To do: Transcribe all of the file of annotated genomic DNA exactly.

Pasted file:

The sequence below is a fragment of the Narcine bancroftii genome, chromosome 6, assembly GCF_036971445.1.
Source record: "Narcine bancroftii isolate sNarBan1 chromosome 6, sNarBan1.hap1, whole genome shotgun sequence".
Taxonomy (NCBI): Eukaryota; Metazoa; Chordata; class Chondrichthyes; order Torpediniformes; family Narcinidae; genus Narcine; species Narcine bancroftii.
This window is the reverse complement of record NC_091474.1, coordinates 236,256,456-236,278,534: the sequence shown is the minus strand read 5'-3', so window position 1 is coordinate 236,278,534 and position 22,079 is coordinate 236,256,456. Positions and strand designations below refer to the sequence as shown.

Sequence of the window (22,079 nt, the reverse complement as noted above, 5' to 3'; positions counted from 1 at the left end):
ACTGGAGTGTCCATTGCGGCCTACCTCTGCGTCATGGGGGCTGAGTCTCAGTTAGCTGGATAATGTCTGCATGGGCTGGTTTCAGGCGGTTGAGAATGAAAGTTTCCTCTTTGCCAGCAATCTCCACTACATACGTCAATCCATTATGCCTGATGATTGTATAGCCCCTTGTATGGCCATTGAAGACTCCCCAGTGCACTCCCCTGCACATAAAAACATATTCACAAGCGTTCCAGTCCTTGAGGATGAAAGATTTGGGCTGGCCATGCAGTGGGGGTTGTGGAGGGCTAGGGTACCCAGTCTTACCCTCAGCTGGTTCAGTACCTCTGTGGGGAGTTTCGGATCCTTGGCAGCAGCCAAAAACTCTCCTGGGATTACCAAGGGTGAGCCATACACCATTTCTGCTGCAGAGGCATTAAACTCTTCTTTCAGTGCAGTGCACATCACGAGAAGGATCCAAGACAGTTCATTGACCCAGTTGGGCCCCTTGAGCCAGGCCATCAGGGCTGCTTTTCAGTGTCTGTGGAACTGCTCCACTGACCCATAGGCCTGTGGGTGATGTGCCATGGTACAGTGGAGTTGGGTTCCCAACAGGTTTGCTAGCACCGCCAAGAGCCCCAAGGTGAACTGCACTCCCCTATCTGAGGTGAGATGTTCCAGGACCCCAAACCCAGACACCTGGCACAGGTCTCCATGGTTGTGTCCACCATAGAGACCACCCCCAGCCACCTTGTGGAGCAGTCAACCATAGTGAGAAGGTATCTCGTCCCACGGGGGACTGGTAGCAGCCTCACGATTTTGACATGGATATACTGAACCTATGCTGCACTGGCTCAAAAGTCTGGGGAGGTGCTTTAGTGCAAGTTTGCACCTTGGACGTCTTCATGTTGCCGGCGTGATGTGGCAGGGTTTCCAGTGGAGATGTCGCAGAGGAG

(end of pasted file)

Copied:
The sequence below is a fragment of the Narcine bancroftii genome, chromosome 6, assembly GCF_036971445.1.
Source record: "Narcine bancroftii isolate sNarBan1 chromosome 6, sNarBan1.hap1, whole genome shotgun sequence".
Taxonomy (NCBI): Eukaryota; Metazoa; Chordata; class Chondrichthyes; order Torpediniformes; family Narcinidae; genus Narcine; species Narcine bancroftii.
This window is the reverse complement of record NC_091474.1, coordinates 236,256,456-236,278,534: the sequence shown is the minus strand read 5'-3', so window position 1 is coordinate 236,278,534 and position 22,079 is coordinate 236,256,456. Positions and strand designations below refer to the sequence as shown.

Sequence of the window (22,079 nt, the reverse complement as noted above, 5' to 3'; positions counted from 1 at the left end):
ACTGGAGTGTCCATTGCGGCCTACCTCTGCGTCATGGGGGCTGAGTCTCAGTTAGCTGGATAATGTCTGCATGGGCTGGTTTCAGGCGGTTGAGAATGAAAGTTTCCTCTTTGCCAGCAATCTCCACTACATACGTCAATCCATTATGCCTGATGATTGTATAGCCCCTTGTATGGCCATTGAAGACTCCCCAGTGCACTCCCCTGCACATAAAAACATATTCACAAGCGTTCCAGTCCTTGAGGATGAAAGATTTGGGCTGGCCATGCAGTGGGGGTTGTGGAGGGCTAGGGTACCCAGTCTTACCCTCAGCTGGTTCAGTACCTCTGTGGGGAGTTTCGGATCCTTGGCAGCAGCCAAAAACTCTCCTGGGATTACCAAGGGTGAGCCATACACCATTTCTGCTGCAGAGGCATTAAACTCTTCTTTCAGTGCAGTGCACATCACGAGAAGGATCCAAGACAGTTCATTGACCCAGTTGGGCCCCTTGAGCCAGGCCATCAGGGCTGCTTTTCAGTGTCTGTGGAACTGCTCCACTGACCCATAGGCCTGTGGGTGATGTGCCATGGTACAGTGGAGTTGGGTTCCCAACAGGTTTGCTAGCACCGCCAAGAGCCCCAAGGTGAACTGCACTCCCCTATCTGAGGTGAGATGTTCCAGGACCCCAAACCCAGACACCTGGCACAGGTCTCCATGGTTGTGTCCACCATAGAGACCACCCCCAGCCACCTTGTGGAGCAGTCAACCATAGTGAGAAGGTATCTCGTCCCACGGGGGACTGGTAGCAGCCTCACGATTTTGACATGGATATACTGAACCTATGCTGCACTGGCTCAAAAGTCTGGGGAGGTGCTTTAGTGCAAGTTTGCACCTTGGACGTCTTCATGTTGCCGGCGTGATGTGGCAGGGTTTCCAGTGGAGATGTCGCAGAGGAG